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February 20, 1997updated 05 Sep 2016 12:25pm


By CBR Staff Writer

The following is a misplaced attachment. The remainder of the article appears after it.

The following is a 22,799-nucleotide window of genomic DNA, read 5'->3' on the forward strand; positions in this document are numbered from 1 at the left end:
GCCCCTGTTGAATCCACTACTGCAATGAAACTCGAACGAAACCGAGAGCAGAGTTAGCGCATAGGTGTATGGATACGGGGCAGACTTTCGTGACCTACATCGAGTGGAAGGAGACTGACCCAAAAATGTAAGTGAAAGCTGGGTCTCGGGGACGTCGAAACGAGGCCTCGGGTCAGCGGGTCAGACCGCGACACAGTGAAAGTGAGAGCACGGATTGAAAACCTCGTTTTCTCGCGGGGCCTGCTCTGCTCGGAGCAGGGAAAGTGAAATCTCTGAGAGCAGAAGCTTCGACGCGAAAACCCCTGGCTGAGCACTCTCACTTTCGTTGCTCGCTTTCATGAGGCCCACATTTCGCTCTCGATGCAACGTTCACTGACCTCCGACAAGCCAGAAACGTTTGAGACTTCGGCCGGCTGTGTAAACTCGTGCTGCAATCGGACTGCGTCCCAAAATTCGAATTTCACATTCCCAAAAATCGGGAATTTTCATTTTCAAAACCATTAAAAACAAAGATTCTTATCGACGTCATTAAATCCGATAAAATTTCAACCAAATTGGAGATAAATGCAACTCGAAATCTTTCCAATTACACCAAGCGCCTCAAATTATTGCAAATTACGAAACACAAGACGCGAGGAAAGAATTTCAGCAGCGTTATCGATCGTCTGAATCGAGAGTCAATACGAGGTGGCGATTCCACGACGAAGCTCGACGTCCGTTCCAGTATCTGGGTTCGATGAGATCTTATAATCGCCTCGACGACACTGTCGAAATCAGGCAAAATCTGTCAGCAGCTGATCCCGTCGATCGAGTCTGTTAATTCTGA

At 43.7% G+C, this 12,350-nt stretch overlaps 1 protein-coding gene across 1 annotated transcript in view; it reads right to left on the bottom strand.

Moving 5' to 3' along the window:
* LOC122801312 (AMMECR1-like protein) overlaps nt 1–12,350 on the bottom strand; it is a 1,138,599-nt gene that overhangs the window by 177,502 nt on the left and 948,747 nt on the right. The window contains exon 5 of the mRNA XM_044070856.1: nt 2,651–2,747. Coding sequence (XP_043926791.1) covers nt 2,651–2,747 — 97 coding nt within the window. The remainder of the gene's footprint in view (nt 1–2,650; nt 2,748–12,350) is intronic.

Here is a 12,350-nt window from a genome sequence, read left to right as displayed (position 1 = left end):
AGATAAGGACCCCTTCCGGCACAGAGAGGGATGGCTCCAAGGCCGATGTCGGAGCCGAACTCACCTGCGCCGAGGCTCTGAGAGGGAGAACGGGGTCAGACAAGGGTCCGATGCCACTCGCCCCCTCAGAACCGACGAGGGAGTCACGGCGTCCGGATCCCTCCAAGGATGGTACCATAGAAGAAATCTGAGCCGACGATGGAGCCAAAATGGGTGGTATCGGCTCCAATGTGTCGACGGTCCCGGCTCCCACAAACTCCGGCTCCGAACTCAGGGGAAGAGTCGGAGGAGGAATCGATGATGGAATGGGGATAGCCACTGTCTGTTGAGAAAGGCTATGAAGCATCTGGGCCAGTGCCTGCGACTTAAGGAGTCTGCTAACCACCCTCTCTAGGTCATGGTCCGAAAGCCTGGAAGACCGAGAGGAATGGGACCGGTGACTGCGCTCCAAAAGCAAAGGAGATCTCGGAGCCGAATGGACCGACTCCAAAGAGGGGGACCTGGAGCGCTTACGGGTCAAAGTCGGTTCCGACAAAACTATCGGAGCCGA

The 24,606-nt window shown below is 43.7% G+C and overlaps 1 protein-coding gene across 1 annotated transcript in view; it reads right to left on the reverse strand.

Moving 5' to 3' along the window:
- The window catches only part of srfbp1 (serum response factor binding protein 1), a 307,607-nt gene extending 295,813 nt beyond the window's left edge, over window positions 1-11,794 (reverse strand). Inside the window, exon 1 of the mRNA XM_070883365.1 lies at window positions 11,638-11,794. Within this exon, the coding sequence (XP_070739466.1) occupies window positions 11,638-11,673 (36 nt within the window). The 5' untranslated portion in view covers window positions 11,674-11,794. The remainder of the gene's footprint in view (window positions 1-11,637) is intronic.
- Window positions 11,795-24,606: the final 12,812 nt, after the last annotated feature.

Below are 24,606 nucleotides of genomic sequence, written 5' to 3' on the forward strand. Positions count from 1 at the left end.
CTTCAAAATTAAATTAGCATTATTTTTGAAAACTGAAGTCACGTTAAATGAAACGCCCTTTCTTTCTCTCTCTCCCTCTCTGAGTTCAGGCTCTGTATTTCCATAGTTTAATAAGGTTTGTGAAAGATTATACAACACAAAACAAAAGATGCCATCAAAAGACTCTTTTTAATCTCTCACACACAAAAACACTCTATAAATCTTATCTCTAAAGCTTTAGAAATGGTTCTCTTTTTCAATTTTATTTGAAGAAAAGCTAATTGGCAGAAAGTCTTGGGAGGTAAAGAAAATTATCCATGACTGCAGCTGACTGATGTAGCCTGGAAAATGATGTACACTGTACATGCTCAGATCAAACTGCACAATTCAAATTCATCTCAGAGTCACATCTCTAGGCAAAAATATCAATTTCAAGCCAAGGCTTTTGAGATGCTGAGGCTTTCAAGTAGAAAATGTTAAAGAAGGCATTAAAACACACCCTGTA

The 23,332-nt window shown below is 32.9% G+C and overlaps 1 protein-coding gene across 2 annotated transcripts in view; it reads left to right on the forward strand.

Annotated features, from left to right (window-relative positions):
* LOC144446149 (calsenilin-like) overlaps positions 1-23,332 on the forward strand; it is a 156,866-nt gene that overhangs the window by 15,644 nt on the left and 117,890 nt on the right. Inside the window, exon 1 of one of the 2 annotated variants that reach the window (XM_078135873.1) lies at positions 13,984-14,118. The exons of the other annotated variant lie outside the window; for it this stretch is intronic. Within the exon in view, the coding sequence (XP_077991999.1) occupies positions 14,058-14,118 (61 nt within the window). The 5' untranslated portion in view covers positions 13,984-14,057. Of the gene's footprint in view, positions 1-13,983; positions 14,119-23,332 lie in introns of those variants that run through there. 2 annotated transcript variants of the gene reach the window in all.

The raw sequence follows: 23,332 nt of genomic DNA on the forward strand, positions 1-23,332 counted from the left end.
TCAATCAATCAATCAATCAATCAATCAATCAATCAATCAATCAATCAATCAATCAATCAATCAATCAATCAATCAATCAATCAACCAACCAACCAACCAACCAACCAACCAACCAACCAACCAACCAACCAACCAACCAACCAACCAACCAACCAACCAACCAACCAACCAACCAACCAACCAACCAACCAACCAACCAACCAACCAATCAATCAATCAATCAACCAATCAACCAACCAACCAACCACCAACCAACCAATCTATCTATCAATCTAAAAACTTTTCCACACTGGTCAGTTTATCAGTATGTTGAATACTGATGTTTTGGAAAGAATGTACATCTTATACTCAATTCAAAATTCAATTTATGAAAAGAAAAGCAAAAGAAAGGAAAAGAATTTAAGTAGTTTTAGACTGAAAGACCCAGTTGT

Waltham, Massachusetts-based performance management outfit BGS Systems Inc has launched Release 5.0 of its BEST/1 performance management software that gives Unix and NT systems managers mainframe-style system performance management tools for distributed, client-server systems. Originally a supplier of IBM Corp mainframe performance tools, BGS claims in the past two years it has seen a complete turnaround in where its business is coming from, with the UK reporting some 80% of its revenue now coming from Unix systems. Worldwide, the company expects to report revenue for the year to January of around $50m, of which about 40% comes from Europe and 50% from the US and Canada. UK managing director David Cooper says mainframe sites take performance management for granted, and assume there are tools out there to help them monitor the workload on a system and identify bottlenecks and performance problems. He reckons these disciplines do not always exist in the Unix world, and particularly in distributed systems, where system managers may look at individual Unix nodes but not at the enterprise-wide picture. Cooper said the company is totally focused on performance management, and positions itself as a best of breed product to be integrated with general infrastructure products from the likes of Tivoli Systems Inc and Boole & Babbage Inc. BEST/1 consists of a Visualizer, which enables a system manager to view the performance of all machines on a network, whether a mainframe running MVS or a server running any flavor of Unix from a single console, in graphical form. It can identify bottlenecks at a given time of day or day of the week, and enable companies to reschedule workloads, or move jobs to run on machines with spare capacity. It produces automatic reports and warns when problems occur. Predict gives what-if modeling capabilities to enable managers to assess the implications of adding new users or applications to a system, and Monitor is a real-time graphical monitor that highlights performance problems and enables users to drill-down to specific bottlenecks on specific systems. Release 5.0 includes support for SAP AG’s R3 software, which Cooper says can be a performance black hole for systems managers. BEST/1 enables them to know who’s using SAP, how, where and when, he says. The new release also includes RAID redundant array of independent disks support, integration with Tivoli Systems Inc’s Tivoli TME 10 system and network management environment, and support for ODBC Open Database Connectivity-compliant databases. BSG said the majority of its software is also available for Windows NT, but it does not expect great demand for NT until it has been fully deployed in major enterprise systems. Cooper said within six months the whole suite will be available for NT. The company sees particular opportunities for its software with Year 2000 work being undertaken, where companies will need to measure the impact of the program fixing and testing, and re-deploy or upgrade system capacity.

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